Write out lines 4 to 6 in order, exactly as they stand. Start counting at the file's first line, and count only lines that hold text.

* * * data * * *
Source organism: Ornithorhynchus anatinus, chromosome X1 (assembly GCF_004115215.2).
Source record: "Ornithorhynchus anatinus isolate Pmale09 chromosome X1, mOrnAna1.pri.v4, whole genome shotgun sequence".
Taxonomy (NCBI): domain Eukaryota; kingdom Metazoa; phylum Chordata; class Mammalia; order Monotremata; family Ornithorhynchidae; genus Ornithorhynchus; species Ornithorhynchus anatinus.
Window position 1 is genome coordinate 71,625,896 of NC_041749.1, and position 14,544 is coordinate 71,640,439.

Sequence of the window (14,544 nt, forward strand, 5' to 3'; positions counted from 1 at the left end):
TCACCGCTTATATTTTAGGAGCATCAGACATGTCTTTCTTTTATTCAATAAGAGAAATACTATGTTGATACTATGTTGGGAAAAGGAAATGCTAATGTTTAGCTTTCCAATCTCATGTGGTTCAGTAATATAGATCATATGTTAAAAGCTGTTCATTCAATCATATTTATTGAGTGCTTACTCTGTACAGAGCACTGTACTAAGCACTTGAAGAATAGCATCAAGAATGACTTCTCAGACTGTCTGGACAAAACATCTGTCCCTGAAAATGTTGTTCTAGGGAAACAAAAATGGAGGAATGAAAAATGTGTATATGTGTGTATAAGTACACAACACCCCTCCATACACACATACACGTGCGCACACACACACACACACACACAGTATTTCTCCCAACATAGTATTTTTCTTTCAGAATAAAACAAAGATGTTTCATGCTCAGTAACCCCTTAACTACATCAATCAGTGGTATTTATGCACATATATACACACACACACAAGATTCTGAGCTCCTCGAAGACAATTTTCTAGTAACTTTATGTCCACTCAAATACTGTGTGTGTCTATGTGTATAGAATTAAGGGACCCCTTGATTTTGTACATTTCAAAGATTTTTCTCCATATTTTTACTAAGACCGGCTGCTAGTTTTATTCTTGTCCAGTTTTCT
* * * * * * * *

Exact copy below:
Window position 1 is genome coordinate 71,625,896 of NC_041749.1, and position 14,544 is coordinate 71,640,439.

Sequence of the window (14,544 nt, forward strand, 5' to 3'; positions counted from 1 at the left end):
TCACCGCTTATATTTTAGGAGCATCAGACATGTCTTTCTTTTATTCAATAAGAGAAATACTATGTTGATACTATGTTGGGAAAAGGAAATGCTAATGTTTAGCTTTCCAATCTCATGTGGTTCAGTAATATAGATCATATGTTAAAAGCTGTTCATTCAATCATATTTATTGAGTGCTTACTCTGTACAGAGCACTGTACTAAGCACTTGAAGAATAGCATCAAGAATGACTTCTCAGACTGTCTGGACAAAACATCTGTCCCTGAAAATGTTGTTCTAGGGAAACAAAAATGGAGGAATGAAAAATGTGTATATGTGTGTATAAGTACACAACACCCCTCCATACACACATACACGTGCGCACACACACACACACACACACAGTATTTCTCCCAACATAGTATTTTTCTTTCAGAATAAAACAAAGATGTTTCATGCTCAGTAACCCCTTAACTACATCAATCAGTGGTATTTATGCACATATATACACACACACACAAGATTCTGAGCTCCTCGAAGACAATTTTCTAGTAACTTTATGTCCACTCAAATACTGTGTGTGTCTATGTGTATAGAATTAAGGGACCCCTTGATTTTGTACATTTCAAAGATTTTTCTCCATATTTTTACTAAGACCGGCTGCTAGTTTTATTCTTGTCCAGTTTTCT